Working remotely and dreaming of a move abroad, yet you’re unsure about the Digital Nomad Visa (DNV) rules and other technicalities? A new online calculator developed by travel experts is able to tell you which country you are eligible to relocate to as a remote worker based on income, easing the process and reducing the risks of an unsuccessful visa application.
How To Use The Calculator?
A creation of Goats on the Road, a couple of travel bloggers who have been on the road full time since 2008, many years prior to the existence of Digital Nomad Visas, the calculator is quite simple to use. Simply access the blog itself on this link, enter your annual earnings in the indicated field, and hit the submit button.
Once you do, a list of countries that either issue DNVs already or have plans to do so in the near future will pop up, allowing you to visualize which visas you may qualify for. Seeing that a sizable percentage of digital nomads are young people starting a business online and yet to turn in huge profits, the tool can be quite handy in helping pick the right destination.
Digital nomadism has never been as popular as it is now, with numerous countries having relaxed their once-strict immigration laws and launched DNVs, granting nomads a longer séjour provided they fulfill a number of prerequisites, including satisfying financial requirements – which can be prohibitively high in some cases.
Despite the rising popularity of nomadism, the costs associated with DNVs, concerning not only the application itself but a high financial threshold that must be met, and the hoops you must jump through only to get an acceptance letter have been a deterrent for many entrepreneurs, especially those earning less than US$40,000 per year.
Where Can Low-Income Workers Go?
To draw a comparison, while the Emirate of Dubai expects nomads to provide proof of an annual salary of US$42,000, immediately ruling out emerging business owners and other categories of remote workers, Colombia is welcoming foreigners earning as little as US$684 per month, making the Colombian visa 80.4% cheaper to apply.
According to the calculator, when earning US$20,000 per year, nomads could access the following countries:
- Cabo Verde
- Czech Republic
- Saint Lucia*
- Sri Lanka*
*Applicants must earn enough to support living, though an actual value is not stipulated
**Financial requirements are yet to be confirmed by national authorities
The only country in the European Union (EU) offering nomads earning US$20,000 (or less) per year a path to residency is the Czech Republic: all other ‘workcation’ hotspots – Croatia, Spain, Greece, Italy – will not consider their application and have been known to adhere to a strict set of criteria applied across the bloc.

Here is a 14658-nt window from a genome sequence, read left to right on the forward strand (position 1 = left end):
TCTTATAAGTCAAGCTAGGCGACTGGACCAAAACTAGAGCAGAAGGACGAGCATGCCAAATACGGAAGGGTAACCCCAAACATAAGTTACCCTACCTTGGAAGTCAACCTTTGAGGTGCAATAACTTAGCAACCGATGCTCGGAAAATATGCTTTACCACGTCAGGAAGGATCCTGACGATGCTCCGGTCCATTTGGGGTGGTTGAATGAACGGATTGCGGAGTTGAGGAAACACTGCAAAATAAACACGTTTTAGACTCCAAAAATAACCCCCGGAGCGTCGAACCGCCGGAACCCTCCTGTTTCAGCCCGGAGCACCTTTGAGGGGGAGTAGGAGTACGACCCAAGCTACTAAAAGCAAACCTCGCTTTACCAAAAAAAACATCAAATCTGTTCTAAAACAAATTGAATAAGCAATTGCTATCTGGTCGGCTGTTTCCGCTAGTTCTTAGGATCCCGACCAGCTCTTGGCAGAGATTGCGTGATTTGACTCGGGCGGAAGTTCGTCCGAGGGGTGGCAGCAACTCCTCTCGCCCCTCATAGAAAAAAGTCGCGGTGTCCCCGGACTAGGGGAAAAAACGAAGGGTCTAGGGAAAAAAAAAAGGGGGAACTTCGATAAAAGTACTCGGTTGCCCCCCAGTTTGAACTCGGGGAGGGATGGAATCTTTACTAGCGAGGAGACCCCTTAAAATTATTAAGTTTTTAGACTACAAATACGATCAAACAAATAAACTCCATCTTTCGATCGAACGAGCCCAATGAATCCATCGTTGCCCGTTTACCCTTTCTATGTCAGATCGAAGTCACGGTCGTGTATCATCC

Outside the EU, but still in the European continent, the increasingly trendy Montenegro has also opened doors to guests on a limited budget of under US$20,000 a year, though the Montenegrin DNV is not officially available yet. As seen above, it’s mostly developing nations centered in the Global South accepting low to middle-income workers.
Lucky for them, it’s where a majority of sunny destinations are located, and visa procedures tend to be pretty smooth compared to some European or Asian countries: in Georgia, for instance, a hidden gem of the Caucasus stacked with cobblestone towns and the cradle of wine, nomads can stay for up to a year bureaucracy-free.
Other Useful Tips For Using The Calculator
We should remind our readers the calculator is merely a helping tool, and it has not been approved for use by authorities. It can be used as a point of departure for aspiring nomads who are unsure where to start and whether a certain country will welcome them, but we strongly recommend that they conduct more thorough research ahead of making plans.
It is worth noting the calculator can only show you where DNVs are easiest to apply based on financial requirements alone. Other criteria must be met, and depending on the destination, it can be showing proof of valid accommodation for the intended period of stay, undergoing a background check, and/or taking out health insurance.
Lastly, not qualifying for a visa does not mean you can’t travel long-term as a digital nomad: DNVs are a relatively new concept, and prior to the health crisis and normalization of remote work, most countries, particularly in Europe, were certainly not receptive to the idea. Still, globetrotters have lived abroad for years simply by observing tourist visa rules.
Learn more about how you can relocate to Europe without holding a DNV on this link.
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This article originally appeared on TravelOffPath.com